The Boise Co-Op has hired Chef Jin Yang to serve as its culinary director. Yang comes from Portland with nearly 10 years experience as a corporate executive chef, a 2015 Portland Iron Chef win and the distinction of being named one of the country's most sustainable chefs. Jin Yang joins Idaho Matters to talk about upcoming food trends and what we can expect to see at the Boise Co-op this summer.

Preservation Idaho

Boise’s North End neighborhood could be expanding by several homes. Plans are in the works to turn a historic property once owned by the Salvation Army into a residential development.

Teton High/Facebook

Host Gemma Gaudette leads a round table discussion of the week's headlines with the region's top journalists. Melissa Davlin of IPTV's Idaho Reports about the state's maternal mortality rate and the re-naming of two city parks in Boise. Rebecca Boone of the Associated Press joins the roundtable to parse out Idaho's new abortion reporting requirements and a lawsuit involving the sex offeder registryBoise State Public Radio's Matt Guilhem sits in to discuss a controversial high school mascot in Driggs and a botched training maneuver on the Boise River.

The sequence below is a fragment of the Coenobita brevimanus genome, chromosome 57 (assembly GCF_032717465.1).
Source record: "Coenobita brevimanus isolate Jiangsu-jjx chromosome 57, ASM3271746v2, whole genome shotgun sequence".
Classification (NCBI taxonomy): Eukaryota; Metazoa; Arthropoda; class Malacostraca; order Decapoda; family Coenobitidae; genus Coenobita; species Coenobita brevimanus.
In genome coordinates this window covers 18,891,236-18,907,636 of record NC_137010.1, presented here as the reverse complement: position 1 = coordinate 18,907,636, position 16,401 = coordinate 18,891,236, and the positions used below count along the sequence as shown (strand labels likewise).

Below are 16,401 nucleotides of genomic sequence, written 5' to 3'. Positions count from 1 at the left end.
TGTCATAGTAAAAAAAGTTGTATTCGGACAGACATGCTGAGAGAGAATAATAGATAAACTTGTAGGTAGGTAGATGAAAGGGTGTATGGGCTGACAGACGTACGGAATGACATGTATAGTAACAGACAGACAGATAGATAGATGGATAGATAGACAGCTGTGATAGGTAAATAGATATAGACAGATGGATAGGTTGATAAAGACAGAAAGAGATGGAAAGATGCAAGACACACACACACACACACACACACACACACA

jurek d. / Flickr

Idaho postal workers will be carrying more than mail Saturday as they collect items for the 27th Stamp Out Hunger Food Drive. 


Idaho Statesman reporter Kate Talerico recently uncovered the ways in which Airbnb is squeezing the rental market in the Treasure Valley. Talerico joins Idaho Matters on Thursday with local renter Brittany O'Meara to parse out the ways the online homestay industry is creating havoc for renters.

Amherst College

The City of Boise's Fettucine Forum is bringing Amherst College associate professor Robert Hayashi to city council chambers on Tuesday, May 9 to talk about the Asian American civil rights movement and how it grew from oppressive immigration policies from the turn of the 20th Century and the internment of Japanese Americans during WWII.